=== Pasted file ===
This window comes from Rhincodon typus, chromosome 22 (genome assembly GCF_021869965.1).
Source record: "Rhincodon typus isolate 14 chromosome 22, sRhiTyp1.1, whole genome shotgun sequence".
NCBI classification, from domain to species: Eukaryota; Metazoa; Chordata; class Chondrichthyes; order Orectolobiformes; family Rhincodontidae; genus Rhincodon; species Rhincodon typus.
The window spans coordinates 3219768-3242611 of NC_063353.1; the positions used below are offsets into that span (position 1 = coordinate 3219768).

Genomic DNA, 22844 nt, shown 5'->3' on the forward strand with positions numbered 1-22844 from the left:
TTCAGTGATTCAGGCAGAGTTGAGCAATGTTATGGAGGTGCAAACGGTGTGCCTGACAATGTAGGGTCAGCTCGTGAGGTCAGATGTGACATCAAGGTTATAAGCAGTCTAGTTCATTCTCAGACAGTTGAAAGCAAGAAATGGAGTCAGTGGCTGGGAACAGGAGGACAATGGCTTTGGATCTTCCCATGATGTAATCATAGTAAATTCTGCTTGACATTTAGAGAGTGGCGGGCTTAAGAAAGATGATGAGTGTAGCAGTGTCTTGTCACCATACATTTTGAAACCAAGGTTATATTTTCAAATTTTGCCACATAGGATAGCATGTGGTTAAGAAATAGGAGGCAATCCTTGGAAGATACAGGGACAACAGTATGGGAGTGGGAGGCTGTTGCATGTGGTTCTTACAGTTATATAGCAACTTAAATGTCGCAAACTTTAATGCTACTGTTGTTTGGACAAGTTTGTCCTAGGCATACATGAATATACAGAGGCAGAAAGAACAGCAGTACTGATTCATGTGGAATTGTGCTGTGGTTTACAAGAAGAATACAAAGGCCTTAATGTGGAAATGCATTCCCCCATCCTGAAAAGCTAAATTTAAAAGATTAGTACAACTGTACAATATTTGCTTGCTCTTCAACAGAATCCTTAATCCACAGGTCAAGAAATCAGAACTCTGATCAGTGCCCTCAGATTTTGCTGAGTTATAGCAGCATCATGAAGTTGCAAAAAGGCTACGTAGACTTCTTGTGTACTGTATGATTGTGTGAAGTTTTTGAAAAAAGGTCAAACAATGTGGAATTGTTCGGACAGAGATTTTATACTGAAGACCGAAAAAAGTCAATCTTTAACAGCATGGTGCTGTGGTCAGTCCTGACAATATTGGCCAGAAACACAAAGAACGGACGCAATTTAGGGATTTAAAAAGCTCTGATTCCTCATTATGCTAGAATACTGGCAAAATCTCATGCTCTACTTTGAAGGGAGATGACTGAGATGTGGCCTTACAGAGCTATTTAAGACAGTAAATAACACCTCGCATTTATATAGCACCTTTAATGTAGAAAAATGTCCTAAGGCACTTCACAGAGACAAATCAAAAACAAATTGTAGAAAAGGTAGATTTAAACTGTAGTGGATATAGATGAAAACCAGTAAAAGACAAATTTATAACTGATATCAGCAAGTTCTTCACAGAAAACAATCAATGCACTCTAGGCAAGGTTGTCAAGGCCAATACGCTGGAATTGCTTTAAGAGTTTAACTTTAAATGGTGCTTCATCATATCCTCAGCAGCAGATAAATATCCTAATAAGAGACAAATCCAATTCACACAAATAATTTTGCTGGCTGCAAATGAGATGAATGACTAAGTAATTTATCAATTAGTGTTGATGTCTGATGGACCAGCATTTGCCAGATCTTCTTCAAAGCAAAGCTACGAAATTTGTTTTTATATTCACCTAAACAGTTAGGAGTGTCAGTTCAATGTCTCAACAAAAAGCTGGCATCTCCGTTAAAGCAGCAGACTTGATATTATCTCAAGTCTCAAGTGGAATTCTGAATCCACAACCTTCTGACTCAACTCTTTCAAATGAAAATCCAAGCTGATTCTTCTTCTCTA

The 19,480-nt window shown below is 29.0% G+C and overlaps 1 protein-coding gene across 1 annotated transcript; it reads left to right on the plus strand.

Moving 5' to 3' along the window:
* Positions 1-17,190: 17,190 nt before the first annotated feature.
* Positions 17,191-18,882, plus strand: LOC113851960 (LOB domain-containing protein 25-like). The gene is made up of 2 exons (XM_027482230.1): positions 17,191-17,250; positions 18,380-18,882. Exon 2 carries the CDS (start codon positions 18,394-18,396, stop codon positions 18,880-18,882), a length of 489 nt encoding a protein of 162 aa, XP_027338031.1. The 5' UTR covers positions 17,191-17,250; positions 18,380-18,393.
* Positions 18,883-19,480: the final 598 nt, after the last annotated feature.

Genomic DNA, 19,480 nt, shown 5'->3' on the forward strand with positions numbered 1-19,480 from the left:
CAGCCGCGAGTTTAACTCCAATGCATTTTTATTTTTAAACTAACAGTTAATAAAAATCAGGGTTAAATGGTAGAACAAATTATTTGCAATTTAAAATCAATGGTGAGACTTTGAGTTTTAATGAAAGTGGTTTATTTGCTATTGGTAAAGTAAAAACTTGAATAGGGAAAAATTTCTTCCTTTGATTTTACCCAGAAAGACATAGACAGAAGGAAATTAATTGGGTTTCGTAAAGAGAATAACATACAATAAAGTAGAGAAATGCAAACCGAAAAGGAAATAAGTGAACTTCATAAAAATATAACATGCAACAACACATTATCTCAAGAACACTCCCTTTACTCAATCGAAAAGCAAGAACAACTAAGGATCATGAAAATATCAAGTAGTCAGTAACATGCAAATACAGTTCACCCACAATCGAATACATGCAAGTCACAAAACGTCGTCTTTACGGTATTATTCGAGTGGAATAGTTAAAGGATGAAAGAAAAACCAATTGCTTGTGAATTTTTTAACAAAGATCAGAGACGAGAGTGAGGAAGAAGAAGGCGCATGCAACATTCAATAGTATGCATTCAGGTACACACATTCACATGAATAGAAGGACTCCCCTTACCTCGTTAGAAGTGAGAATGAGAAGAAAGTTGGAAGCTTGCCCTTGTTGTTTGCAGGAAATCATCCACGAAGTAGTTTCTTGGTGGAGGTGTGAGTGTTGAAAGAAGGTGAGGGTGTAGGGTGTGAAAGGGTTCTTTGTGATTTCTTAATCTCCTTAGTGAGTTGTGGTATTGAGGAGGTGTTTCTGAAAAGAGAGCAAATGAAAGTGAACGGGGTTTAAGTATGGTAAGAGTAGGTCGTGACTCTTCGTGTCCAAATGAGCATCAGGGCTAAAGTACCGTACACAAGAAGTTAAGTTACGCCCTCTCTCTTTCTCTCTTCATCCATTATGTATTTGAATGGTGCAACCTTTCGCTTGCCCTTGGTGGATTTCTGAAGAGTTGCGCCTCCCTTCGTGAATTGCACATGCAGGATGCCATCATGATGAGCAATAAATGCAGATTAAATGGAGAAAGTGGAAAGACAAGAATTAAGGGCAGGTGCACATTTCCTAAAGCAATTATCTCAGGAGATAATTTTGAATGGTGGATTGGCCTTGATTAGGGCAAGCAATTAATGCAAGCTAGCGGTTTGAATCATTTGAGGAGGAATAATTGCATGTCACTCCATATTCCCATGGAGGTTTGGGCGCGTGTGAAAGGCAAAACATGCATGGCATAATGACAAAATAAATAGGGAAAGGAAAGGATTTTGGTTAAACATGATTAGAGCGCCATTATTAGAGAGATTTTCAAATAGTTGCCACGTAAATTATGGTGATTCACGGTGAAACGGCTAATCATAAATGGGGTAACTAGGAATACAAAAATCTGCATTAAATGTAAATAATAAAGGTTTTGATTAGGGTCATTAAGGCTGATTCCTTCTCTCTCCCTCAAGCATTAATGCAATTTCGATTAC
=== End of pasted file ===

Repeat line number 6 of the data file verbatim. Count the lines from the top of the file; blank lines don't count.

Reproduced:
TTCAGTGATTCAGGCAGAGTTGAGCAATGTTATGGAGGTGCAAACGGTGTGCCTGACAATGTAGGGTCAGCTCGTGAGGTCAGATGTGACATCAAGGTTATAAGCAGTCTAGTTCATTCTCAGACAGTTGAAAGCAAGAAATGGAGTCAGTGGCTGGGAACAGGAGGACAATGGCTTTGGATCTTCCCATGATGTAATCATAGTAAATTCTGCTTGACATTTAGAGAGTGGCGGGCTTAAGAAAGATGATGAGTGTAGCAGTGTCTTGTCACCATACATTTTGAAACCAAGGTTATATTTTCAAATTTTGCCACATAGGATAGCATGTGGTTAAGAAATAGGAGGCAATCCTTGGAAGATACAGGGACAACAGTATGGGAGTGGGAGGCTGTTGCATGTGGTTCTTACAGTTATATAGCAACTTAAATGTCGCAAACTTTAATGCTACTGTTGTTTGGACAAGTTTGTCCTAGGCATACATGAATATACAGAGGCAGAAAGAACAGCAGTACTGATTCATGTGGAATTGTGCTGTGGTTTACAAGAAGAATACAAAGGCCTTAATGTGGAAATGCATTCCCCCATCCTGAAAAGCTAAATTTAAAAGATTAGTACAACTGTACAATATTTGCTTGCTCTTCAACAGAATCCTTAATCCACAGGTCAAGAAATCAGAACTCTGATCAGTGCCCTCAGATTTTGCTGAGTTATAGCAGCATCATGAAGTTGCAAAAAGGCTACGTAGACTTCTTGTGTACTGTATGATTGTGTGAAGTTTTTGAAAAAAGGTCAAACAATGTGGAATTGTTCGGACAGAGATTTTATACTGAAGACCGAAAAAAGTCAATCTTTAACAGCATGGTGCTGTGGTCAGTCCTGACAATATTGGCCAGAAACACAAAGAACGGACGCAATTTAGGGATTTAAAAAGCTCTGATTCCTCATTATGCTAGAATACTGGCAAAATCTCATGCTCTACTTTGAAGGGAGATGACTGAGATGTGGCCTTACAGAGCTATTTAAGACAGTAAATAACACCTCGCATTTATATAGCACCTTTAATGTAGAAAAATGTCCTAAGGCACTTCACAGAGACAAATCAAAAACAAATTGTAGAAAAGGTAGATTTAAACTGTAGTGGATATAGATGAAAACCAGTAAAAGACAAATTTATAACTGATATCAGCAAGTTCTTCACAGAAAACAATCAATGCACTCTAGGCAAGGTTGTCAAGGCCAATACGCTGGAATTGCTTTAAGAGTTTAACTTTAAATGGTGCTTCATCATATCCTCAGCAGCAGATAAATATCCTAATAAGAGACAAATCCAATTCACACAAATAATTTTGCTGGCTGCAAATGAGATGAATGACTAAGTAATTTATCAATTAGTGTTGATGTCTGATGGACCAGCATTTGCCAGATCTTCTTCAAAGCAAAGCTACGAAATTTGTTTTTATATTCACCTAAACAGTTAGGAGTGTCAGTTCAATGTCTCAACAAAAAGCTGGCATCTCCGTTAAAGCAGCAGACTTGATATTATCTCAAGTCTCAAGTGGAATTCTGAATCCACAACCTTCTGACTCAACTCTTTCAAATGAAAATCCAAGCTGATTCTTCTTCTCTA